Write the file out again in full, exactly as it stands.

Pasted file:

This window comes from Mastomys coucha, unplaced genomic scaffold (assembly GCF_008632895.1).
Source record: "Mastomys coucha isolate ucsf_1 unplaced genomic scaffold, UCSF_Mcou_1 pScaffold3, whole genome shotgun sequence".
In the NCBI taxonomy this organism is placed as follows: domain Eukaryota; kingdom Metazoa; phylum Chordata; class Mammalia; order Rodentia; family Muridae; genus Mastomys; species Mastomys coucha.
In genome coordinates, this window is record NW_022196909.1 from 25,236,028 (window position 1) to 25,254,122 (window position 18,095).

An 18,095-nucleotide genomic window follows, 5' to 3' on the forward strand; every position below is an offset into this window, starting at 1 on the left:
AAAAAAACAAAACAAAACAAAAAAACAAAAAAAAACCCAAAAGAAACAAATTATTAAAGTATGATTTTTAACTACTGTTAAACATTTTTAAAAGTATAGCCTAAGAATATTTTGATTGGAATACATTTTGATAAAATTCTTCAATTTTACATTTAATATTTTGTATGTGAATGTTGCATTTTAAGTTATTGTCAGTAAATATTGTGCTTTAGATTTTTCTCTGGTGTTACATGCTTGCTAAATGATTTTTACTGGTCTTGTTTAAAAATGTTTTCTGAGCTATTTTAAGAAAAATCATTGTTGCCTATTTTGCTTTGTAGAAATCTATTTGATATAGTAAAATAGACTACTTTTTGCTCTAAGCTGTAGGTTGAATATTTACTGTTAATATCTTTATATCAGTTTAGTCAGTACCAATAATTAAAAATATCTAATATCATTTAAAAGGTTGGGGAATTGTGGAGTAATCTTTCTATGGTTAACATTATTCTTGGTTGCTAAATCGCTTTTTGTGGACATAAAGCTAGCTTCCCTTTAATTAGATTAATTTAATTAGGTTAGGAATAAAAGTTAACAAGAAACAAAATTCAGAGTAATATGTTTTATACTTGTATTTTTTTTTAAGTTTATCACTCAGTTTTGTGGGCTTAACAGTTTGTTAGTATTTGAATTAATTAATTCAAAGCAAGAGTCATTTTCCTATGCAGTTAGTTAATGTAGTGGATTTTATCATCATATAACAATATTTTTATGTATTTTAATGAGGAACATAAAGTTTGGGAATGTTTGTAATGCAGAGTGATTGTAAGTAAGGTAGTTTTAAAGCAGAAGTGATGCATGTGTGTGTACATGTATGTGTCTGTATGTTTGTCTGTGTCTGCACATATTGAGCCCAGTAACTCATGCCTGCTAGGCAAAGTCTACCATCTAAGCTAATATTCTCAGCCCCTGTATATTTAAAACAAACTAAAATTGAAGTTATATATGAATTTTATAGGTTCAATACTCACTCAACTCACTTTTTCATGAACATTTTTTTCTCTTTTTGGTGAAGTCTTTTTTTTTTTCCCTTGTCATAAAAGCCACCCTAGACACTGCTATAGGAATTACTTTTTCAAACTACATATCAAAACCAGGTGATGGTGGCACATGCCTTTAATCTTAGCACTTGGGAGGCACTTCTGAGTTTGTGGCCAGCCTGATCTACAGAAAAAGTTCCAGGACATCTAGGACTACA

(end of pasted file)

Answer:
This window comes from Mastomys coucha, unplaced genomic scaffold (assembly GCF_008632895.1).
Source record: "Mastomys coucha isolate ucsf_1 unplaced genomic scaffold, UCSF_Mcou_1 pScaffold3, whole genome shotgun sequence".
In the NCBI taxonomy this organism is placed as follows: domain Eukaryota; kingdom Metazoa; phylum Chordata; class Mammalia; order Rodentia; family Muridae; genus Mastomys; species Mastomys coucha.
In genome coordinates, this window is record NW_022196909.1 from 25,236,028 (window position 1) to 25,254,122 (window position 18,095).

An 18,095-nucleotide genomic window follows, 5' to 3' on the forward strand; every position below is an offset into this window, starting at 1 on the left:
AAAAAAACAAAACAAAACAAAAAAACAAAAAAAAACCCAAAAGAAACAAATTATTAAAGTATGATTTTTAACTACTGTTAAACATTTTTAAAAGTATAGCCTAAGAATATTTTGATTGGAATACATTTTGATAAAATTCTTCAATTTTACATTTAATATTTTGTATGTGAATGTTGCATTTTAAGTTATTGTCAGTAAATATTGTGCTTTAGATTTTTCTCTGGTGTTACATGCTTGCTAAATGATTTTTACTGGTCTTGTTTAAAAATGTTTTCTGAGCTATTTTAAGAAAAATCATTGTTGCCTATTTTGCTTTGTAGAAATCTATTTGATATAGTAAAATAGACTACTTTTTGCTCTAAGCTGTAGGTTGAATATTTACTGTTAATATCTTTATATCAGTTTAGTCAGTACCAATAATTAAAAATATCTAATATCATTTAAAAGGTTGGGGAATTGTGGAGTAATCTTTCTATGGTTAACATTATTCTTGGTTGCTAAATCGCTTTTTGTGGACATAAAGCTAGCTTCCCTTTAATTAGATTAATTTAATTAGGTTAGGAATAAAAGTTAACAAGAAACAAAATTCAGAGTAATATGTTTTATACTTGTATTTTTTTTTAAGTTTATCACTCAGTTTTGTGGGCTTAACAGTTTGTTAGTATTTGAATTAATTAATTCAAAGCAAGAGTCATTTTCCTATGCAGTTAGTTAATGTAGTGGATTTTATCATCATATAACAATATTTTTATGTATTTTAATGAGGAACATAAAGTTTGGGAATGTTTGTAATGCAGAGTGATTGTAAGTAAGGTAGTTTTAAAGCAGAAGTGATGCATGTGTGTGTACATGTATGTGTCTGTATGTTTGTCTGTGTCTGCACATATTGAGCCCAGTAACTCATGCCTGCTAGGCAAAGTCTACCATCTAAGCTAATATTCTCAGCCCCTGTATATTTAAAACAAACTAAAATTGAAGTTATATATGAATTTTATAGGTTCAATACTCACTCAACTCACTTTTTCATGAACATTTTTTTCTCTTTTTGGTGAAGTCTTTTTTTTTTTCCCTTGTCATAAAAGCCACCCTAGACACTGCTATAGGAATTACTTTTTCAAACTACATATCAAAACCAGGTGATGGTGGCACATGCCTTTAATCTTAGCACTTGGGAGGCACTTCTGAGTTTGTGGCCAGCCTGATCTACAGAAAAAGTTCCAGGACATCTAGGACTACA